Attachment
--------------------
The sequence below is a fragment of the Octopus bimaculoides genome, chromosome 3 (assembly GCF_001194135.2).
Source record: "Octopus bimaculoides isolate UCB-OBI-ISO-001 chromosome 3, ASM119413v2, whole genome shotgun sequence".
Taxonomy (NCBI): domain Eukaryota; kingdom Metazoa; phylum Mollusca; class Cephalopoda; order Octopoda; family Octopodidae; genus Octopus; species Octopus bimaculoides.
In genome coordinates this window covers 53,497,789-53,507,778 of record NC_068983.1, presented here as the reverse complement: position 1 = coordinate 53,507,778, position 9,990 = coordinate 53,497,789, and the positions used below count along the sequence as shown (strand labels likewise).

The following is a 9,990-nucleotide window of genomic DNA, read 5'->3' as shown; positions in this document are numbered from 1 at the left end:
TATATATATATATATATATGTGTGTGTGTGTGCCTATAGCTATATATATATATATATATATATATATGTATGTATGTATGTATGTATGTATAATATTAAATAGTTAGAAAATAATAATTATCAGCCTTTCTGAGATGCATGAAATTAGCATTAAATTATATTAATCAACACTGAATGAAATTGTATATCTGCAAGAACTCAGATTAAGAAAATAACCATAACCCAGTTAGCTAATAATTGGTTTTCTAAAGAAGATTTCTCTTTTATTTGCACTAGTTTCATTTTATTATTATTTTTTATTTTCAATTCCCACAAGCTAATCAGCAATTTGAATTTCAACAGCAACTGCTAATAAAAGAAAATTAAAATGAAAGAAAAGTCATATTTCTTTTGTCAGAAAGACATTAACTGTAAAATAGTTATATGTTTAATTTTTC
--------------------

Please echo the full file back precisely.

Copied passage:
The sequence below is a fragment of the Octopus bimaculoides genome, chromosome 3 (assembly GCF_001194135.2).
Source record: "Octopus bimaculoides isolate UCB-OBI-ISO-001 chromosome 3, ASM119413v2, whole genome shotgun sequence".
Taxonomy (NCBI): domain Eukaryota; kingdom Metazoa; phylum Mollusca; class Cephalopoda; order Octopoda; family Octopodidae; genus Octopus; species Octopus bimaculoides.
In genome coordinates this window covers 53,497,789-53,507,778 of record NC_068983.1, presented here as the reverse complement: position 1 = coordinate 53,507,778, position 9,990 = coordinate 53,497,789, and the positions used below count along the sequence as shown (strand labels likewise).

The following is a 9,990-nucleotide window of genomic DNA, read 5'->3' as shown; positions in this document are numbered from 1 at the left end:
TATATATATATATATATATGTGTGTGTGTGTGCCTATAGCTATATATATATATATATATATATATATGTATGTATGTATGTATGTATGTATAATATTAAATAGTTAGAAAATAATAATTATCAGCCTTTCTGAGATGCATGAAATTAGCATTAAATTATATTAATCAACACTGAATGAAATTGTATATCTGCAAGAACTCAGATTAAGAAAATAACCATAACCCAGTTAGCTAATAATTGGTTTTCTAAAGAAGATTTCTCTTTTATTTGCACTAGTTTCATTTTATTATTATTTTTTATTTTCAATTCCCACAAGCTAATCAGCAATTTGAATTTCAACAGCAACTGCTAATAAAAGAAAATTAAAATGAAAGAAAAGTCATATTTCTTTTGTCAGAAAGACATTAACTGTAAAATAGTTATATGTTTAATTTTTC